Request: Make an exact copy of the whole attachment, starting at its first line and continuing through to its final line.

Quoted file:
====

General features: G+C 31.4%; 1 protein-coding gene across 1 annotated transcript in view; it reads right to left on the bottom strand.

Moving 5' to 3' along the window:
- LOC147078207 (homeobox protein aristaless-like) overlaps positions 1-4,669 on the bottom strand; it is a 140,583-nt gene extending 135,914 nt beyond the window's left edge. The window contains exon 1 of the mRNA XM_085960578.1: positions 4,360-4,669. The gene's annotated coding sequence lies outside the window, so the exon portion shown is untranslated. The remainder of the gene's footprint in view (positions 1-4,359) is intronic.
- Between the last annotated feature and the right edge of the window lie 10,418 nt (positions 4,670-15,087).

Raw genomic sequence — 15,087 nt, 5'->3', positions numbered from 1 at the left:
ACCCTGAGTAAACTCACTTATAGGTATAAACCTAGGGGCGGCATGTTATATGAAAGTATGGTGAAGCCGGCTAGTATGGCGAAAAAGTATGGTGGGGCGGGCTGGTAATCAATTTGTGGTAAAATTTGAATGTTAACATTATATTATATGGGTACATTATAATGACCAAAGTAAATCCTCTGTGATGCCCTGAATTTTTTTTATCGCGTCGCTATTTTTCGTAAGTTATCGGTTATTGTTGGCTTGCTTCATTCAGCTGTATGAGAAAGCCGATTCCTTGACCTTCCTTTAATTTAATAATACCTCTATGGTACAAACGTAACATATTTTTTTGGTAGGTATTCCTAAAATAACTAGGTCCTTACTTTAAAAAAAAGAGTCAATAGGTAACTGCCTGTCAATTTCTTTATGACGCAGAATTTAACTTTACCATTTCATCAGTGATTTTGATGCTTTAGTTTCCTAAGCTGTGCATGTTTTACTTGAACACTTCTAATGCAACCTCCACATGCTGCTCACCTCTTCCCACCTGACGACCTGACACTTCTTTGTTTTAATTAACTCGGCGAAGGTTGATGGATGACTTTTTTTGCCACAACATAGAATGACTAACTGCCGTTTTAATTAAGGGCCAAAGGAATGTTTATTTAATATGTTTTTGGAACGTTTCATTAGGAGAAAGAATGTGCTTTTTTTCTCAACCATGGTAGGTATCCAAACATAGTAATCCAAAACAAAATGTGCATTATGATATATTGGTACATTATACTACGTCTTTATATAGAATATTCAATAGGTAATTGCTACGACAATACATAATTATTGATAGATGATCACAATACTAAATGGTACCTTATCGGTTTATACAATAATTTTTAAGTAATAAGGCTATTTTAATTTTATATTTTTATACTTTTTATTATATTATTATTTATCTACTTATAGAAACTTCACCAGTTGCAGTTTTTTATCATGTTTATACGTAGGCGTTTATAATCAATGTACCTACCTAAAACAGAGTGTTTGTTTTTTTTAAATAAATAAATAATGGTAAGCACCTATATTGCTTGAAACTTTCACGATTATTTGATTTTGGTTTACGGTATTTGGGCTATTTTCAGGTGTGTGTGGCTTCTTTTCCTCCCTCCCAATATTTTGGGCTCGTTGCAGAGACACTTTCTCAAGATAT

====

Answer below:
General features: G+C 31.4%; 1 protein-coding gene across 1 annotated transcript in view; it reads right to left on the bottom strand.

Moving 5' to 3' along the window:
- LOC147078207 (homeobox protein aristaless-like) overlaps positions 1-4,669 on the bottom strand; it is a 140,583-nt gene extending 135,914 nt beyond the window's left edge. The window contains exon 1 of the mRNA XM_085960578.1: positions 4,360-4,669. The gene's annotated coding sequence lies outside the window, so the exon portion shown is untranslated. The remainder of the gene's footprint in view (positions 1-4,359) is intronic.
- Between the last annotated feature and the right edge of the window lie 10,418 nt (positions 4,670-15,087).

Raw genomic sequence — 15,087 nt, 5'->3', positions numbered from 1 at the left:
ACCCTGAGTAAACTCACTTATAGGTATAAACCTAGGGGCGGCATGTTATATGAAAGTATGGTGAAGCCGGCTAGTATGGCGAAAAAGTATGGTGGGGCGGGCTGGTAATCAATTTGTGGTAAAATTTGAATGTTAACATTATATTATATGGGTACATTATAATGACCAAAGTAAATCCTCTGTGATGCCCTGAATTTTTTTTATCGCGTCGCTATTTTTCGTAAGTTATCGGTTATTGTTGGCTTGCTTCATTCAGCTGTATGAGAAAGCCGATTCCTTGACCTTCCTTTAATTTAATAATACCTCTATGGTACAAACGTAACATATTTTTTTGGTAGGTATTCCTAAAATAACTAGGTCCTTACTTTAAAAAAAAGAGTCAATAGGTAACTGCCTGTCAATTTCTTTATGACGCAGAATTTAACTTTACCATTTCATCAGTGATTTTGATGCTTTAGTTTCCTAAGCTGTGCATGTTTTACTTGAACACTTCTAATGCAACCTCCACATGCTGCTCACCTCTTCCCACCTGACGACCTGACACTTCTTTGTTTTAATTAACTCGGCGAAGGTTGATGGATGACTTTTTTTGCCACAACATAGAATGACTAACTGCCGTTTTAATTAAGGGCCAAAGGAATGTTTATTTAATATGTTTTTGGAACGTTTCATTAGGAGAAAGAATGTGCTTTTTTTCTCAACCATGGTAGGTATCCAAACATAGTAATCCAAAACAAAATGTGCATTATGATATATTGGTACATTATACTACGTCTTTATATAGAATATTCAATAGGTAATTGCTACGACAATACATAATTATTGATAGATGATCACAATACTAAATGGTACCTTATCGGTTTATACAATAATTTTTAAGTAATAAGGCTATTTTAATTTTATATTTTTATACTTTTTATTATATTATTATTTATCTACTTATAGAAACTTCACCAGTTGCAGTTTTTTATCATGTTTATACGTAGGCGTTTATAATCAATGTACCTACCTAAAACAGAGTGTTTGTTTTTTTTAAATAAATAAATAATGGTAAGCACCTATATTGCTTGAAACTTTCACGATTATTTGATTTTGGTTTACGGTATTTGGGCTATTTTCAGGTGTGTGTGGCTTCTTTTCCTCCCTCCCAATATTTTGGGCTCGTTGCAGAGACACTTTCTCAAGATAT